Your work manager has profound influence over your professional development. A great manager can have a positive impact on your growth in skills, knowledge, and attitude. When a manager takes a genuine interest in the success of the employee, that manager will invest time and energy into developing employees in their current position while preparing them for advancement. On the other hand, a terrible manager will have a negative impact on the professional development of the employee, which also causes high turnover rates in a company. When I find high turnover rates within a company, a majority of the time it is the fault of a terrible manager. People truly do quit managers, not jobs.
During my 34 years of work experiences, I have been privileged to learn from some great bosses. However, I have also had the opportunity to learn valuable lessons from a terrible boss. Take time to further your professional development by learning from each person you report to at work. In the long run, these lessons will prepare you to lead others and become a great manager.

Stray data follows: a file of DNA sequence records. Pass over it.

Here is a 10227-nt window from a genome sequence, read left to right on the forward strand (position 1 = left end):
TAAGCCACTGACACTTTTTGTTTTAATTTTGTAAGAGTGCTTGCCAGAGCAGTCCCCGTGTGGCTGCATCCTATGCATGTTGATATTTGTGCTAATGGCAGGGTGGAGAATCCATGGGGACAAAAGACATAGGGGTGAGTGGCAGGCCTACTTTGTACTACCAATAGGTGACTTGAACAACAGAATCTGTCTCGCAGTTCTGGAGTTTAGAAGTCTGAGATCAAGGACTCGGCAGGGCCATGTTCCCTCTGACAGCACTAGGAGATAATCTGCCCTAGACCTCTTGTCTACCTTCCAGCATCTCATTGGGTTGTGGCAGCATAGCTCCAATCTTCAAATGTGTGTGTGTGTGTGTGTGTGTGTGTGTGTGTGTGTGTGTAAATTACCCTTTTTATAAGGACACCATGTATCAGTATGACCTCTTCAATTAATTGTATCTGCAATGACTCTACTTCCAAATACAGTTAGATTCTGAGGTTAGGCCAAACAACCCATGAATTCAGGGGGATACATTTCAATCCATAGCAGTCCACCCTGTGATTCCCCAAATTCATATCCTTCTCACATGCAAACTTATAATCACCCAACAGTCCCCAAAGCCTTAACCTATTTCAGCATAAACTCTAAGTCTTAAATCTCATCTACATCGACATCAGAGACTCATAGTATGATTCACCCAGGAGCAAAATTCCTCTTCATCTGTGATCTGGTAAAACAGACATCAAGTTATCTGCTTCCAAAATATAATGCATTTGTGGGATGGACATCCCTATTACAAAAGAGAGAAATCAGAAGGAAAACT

I recall one great lesson I learned from a great boss—prepare your successor by working yourself out of a job. Unfortunately my boss learned this lesson the hard way, but her experience made a profound impact on me. I began to think differently about my obligations to the professional development of my direct reports.
My boss was up for a VP promotion. She had prepared for the promotion by working hard, building a successful training and quality department across multiple locations. I will never forget the day she got the news that she did not get the promotion. She failed to train an internal successor to move into her current position. The department and company would have suffered negative consequences by not having the proper employees aligned to take over specific roles. That was an “Aha” moment for both of us and a hard, but valuable lesson learned. We immediately began to prepare the whole team for advancement. We were basically working ourselves out of a job and training each of our direct reports to do the same. A year later, she received the promotion. I was then promoted into her position and others within our department also advanced. I learned a great lesson from a great boss. Invest in people and prepare them for advancement.